Automobile customization: an Italian anomaly in Europe!


Car_tuning © by campdarby

I have been working in the automotive sector since 1993, first in the competition vehicle sector for important international companies both on the racetrack as well as at the operators’ premises, and then in the world of “tuning”. Tuning is a word that is often abused and linked to clandestine races instead of automobile customization.

Article 78 of our rules of the road, in fact, prohibited any vehicle modification that was not authorized by the manufacturer.

The new European Traffic Regulations, which Italy has adopted but still doesn’t seem to know how to apply, recognizes automobile customization even without the manufacturer’s permission.

The Monti decree has already seen, in Article 78 of the Traffic Code, a violation of free competition, in fact giving the last word to manufacturers regarding automobile customization or even the simple changing of the diameter of the rims while maintaining unchanged the way the tire rolls.

We hope that regulations regarding how to safely personalize our automobile are also adopted quickly in Italian as occurred twenty years ago in other European countries such as Germany.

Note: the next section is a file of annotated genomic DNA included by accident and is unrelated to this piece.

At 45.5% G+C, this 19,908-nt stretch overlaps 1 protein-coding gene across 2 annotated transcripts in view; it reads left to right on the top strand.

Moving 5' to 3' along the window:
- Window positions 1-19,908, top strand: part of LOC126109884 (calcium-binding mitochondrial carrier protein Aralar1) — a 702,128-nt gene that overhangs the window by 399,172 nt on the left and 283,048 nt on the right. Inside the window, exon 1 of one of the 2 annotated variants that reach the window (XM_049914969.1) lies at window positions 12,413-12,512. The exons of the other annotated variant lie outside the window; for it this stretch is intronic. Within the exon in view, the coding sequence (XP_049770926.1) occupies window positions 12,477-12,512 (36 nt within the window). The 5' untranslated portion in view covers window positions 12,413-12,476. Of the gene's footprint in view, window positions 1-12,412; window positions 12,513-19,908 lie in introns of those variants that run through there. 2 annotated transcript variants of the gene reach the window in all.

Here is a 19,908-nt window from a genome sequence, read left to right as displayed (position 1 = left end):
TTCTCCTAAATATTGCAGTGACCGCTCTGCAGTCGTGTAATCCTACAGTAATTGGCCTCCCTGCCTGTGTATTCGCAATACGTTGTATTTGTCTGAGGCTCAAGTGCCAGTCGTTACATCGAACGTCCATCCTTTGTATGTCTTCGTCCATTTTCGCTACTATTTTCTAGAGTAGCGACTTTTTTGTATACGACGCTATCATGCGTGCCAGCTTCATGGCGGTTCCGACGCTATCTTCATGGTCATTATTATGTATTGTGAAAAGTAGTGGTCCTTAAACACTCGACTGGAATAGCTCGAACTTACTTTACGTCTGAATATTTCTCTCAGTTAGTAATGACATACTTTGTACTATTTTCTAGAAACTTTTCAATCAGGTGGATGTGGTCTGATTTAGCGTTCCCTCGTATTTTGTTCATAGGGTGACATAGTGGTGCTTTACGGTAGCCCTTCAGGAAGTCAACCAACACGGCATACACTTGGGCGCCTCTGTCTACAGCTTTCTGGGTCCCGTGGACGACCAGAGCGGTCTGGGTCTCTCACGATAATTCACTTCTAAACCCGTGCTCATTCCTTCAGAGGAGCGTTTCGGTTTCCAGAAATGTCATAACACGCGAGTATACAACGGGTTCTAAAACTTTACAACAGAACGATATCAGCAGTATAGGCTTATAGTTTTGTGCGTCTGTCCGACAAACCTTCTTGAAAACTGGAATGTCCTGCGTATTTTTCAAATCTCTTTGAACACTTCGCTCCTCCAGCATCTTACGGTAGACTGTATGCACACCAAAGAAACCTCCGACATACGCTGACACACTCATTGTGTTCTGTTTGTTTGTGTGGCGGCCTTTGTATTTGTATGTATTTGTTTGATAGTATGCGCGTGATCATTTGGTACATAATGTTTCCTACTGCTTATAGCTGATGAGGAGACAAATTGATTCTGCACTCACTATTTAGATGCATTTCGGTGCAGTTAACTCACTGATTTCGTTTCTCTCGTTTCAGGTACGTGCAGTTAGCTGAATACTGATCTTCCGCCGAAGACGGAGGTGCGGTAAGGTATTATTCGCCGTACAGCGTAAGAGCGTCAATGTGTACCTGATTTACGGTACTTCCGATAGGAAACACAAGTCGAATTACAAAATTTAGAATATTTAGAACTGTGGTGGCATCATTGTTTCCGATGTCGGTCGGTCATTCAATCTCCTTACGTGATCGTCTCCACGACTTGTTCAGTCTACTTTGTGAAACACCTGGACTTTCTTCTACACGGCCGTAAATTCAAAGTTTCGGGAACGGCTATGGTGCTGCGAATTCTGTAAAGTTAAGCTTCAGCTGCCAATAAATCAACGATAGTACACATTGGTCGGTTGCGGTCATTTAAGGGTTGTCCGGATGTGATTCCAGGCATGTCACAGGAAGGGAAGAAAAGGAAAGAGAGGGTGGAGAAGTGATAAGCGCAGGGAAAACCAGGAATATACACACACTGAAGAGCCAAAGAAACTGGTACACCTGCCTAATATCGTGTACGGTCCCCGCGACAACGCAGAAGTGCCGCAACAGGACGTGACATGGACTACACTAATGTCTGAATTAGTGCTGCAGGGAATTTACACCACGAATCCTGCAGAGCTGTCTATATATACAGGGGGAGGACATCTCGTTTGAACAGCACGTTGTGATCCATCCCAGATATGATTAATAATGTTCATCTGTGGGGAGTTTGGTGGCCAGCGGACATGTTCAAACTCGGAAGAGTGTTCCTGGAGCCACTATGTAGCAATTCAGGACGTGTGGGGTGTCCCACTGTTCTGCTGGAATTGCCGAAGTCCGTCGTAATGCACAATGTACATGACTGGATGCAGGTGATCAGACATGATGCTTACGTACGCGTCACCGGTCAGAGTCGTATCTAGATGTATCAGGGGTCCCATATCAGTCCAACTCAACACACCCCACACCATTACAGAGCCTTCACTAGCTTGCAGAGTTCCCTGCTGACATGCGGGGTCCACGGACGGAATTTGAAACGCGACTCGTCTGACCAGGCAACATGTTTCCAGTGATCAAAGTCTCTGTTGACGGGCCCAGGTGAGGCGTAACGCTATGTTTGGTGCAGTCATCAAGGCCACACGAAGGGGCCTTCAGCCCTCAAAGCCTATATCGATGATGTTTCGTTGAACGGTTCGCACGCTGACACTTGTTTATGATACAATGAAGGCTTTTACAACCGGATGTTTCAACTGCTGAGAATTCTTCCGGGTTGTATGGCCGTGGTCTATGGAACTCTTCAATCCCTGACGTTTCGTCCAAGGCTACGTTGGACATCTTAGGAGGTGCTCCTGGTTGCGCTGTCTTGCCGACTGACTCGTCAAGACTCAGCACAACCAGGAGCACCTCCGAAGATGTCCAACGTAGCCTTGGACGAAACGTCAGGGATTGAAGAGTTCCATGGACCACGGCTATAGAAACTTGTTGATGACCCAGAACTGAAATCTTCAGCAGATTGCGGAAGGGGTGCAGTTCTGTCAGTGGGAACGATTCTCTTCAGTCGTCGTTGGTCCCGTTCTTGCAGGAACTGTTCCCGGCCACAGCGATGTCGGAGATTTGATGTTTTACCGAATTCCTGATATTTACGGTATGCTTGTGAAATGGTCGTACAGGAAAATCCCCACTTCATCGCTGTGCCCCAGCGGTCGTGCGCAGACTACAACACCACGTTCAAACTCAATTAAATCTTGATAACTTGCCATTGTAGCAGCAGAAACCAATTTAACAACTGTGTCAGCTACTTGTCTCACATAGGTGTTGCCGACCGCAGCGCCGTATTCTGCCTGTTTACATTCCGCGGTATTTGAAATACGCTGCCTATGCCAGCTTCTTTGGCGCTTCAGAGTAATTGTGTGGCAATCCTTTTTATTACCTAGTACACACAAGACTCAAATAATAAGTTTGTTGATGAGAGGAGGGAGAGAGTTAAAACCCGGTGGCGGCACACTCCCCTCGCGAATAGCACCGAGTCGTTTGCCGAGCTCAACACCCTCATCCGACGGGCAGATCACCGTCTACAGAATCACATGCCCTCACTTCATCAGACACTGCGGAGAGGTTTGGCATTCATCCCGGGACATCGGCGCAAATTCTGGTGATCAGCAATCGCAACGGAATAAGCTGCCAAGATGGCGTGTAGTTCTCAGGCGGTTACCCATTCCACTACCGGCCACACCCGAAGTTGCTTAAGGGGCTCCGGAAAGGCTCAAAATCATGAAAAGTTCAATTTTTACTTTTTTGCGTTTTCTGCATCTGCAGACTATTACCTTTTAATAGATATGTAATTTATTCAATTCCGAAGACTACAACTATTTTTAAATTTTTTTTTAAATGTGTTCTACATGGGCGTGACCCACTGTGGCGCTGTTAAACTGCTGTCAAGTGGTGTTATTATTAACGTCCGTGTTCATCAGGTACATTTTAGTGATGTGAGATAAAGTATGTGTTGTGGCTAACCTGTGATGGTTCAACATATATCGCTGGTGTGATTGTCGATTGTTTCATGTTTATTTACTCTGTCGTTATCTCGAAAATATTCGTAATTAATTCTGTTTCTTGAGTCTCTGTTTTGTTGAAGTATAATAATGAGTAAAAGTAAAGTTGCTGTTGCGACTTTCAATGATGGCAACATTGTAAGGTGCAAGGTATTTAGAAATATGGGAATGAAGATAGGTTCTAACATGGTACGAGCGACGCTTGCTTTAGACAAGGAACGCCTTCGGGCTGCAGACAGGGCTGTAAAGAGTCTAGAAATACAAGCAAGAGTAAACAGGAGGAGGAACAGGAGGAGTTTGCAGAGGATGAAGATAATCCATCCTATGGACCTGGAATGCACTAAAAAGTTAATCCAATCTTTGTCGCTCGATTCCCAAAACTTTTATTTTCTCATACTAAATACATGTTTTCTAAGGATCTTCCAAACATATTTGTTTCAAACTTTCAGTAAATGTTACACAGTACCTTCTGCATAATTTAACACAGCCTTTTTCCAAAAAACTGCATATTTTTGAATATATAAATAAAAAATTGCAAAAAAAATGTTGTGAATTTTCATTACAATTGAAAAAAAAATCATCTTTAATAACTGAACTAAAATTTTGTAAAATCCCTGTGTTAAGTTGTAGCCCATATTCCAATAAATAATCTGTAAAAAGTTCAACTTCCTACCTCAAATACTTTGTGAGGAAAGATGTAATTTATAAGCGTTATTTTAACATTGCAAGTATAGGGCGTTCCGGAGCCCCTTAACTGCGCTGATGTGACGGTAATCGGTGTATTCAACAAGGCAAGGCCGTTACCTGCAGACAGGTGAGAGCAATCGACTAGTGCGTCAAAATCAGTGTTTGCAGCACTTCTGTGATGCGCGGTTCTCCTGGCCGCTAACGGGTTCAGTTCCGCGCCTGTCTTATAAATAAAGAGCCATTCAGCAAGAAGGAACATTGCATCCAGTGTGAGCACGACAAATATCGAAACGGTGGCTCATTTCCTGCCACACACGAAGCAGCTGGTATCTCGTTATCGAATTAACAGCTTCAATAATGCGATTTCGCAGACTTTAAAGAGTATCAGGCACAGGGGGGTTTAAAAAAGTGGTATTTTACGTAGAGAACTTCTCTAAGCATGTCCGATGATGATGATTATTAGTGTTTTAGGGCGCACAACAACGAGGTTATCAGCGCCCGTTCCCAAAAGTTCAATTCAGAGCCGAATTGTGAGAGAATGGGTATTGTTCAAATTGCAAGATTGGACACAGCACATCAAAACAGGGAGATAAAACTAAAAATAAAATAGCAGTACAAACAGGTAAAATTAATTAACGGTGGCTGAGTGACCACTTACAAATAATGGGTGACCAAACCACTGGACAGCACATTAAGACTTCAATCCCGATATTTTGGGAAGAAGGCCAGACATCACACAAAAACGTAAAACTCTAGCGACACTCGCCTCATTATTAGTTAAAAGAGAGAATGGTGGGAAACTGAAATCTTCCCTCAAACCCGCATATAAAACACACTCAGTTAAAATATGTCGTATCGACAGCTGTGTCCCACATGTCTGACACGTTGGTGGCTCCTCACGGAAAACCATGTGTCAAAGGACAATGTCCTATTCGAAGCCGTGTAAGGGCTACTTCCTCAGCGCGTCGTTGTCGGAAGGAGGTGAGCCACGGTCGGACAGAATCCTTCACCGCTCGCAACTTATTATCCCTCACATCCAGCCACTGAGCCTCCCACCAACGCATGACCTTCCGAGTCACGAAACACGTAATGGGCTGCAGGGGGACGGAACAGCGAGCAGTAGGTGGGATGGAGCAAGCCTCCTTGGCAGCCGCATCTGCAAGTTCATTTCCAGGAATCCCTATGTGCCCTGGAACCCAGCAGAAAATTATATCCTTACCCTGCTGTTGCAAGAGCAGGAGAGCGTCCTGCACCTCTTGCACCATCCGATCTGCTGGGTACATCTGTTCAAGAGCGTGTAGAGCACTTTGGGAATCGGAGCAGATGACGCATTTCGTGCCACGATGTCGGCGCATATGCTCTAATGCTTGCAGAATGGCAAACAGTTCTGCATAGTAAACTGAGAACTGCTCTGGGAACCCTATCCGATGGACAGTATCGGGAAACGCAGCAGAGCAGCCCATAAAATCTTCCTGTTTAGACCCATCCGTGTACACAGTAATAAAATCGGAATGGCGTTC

Copying what the Germans have done could benefit the entire Italian economy.

Many automobile owners customize their cars even if they run the risk of meeting up with a zealous law enforcement officer who could fine them (it has also happened for special sanctions like sporting mufflers for a well-known Italian brand).

There are, however, many more automobile owners who would like to make their own car “unique” but don’t do so for fear of running the risk of administrative fines.
Regulating this market in Italy, perhaps by taking on the German TUV rules, would allow a considerable increase in revenue for companies in the industry with a subsequent increase in jobs without any kind of support from the government.

But as we well know, the simple things that can be done in Italy are those that are never considered, which is why we continue to malign an industry which, in the 60s and 70s gave great prestige to Italian creativity.

Paolo Camerin

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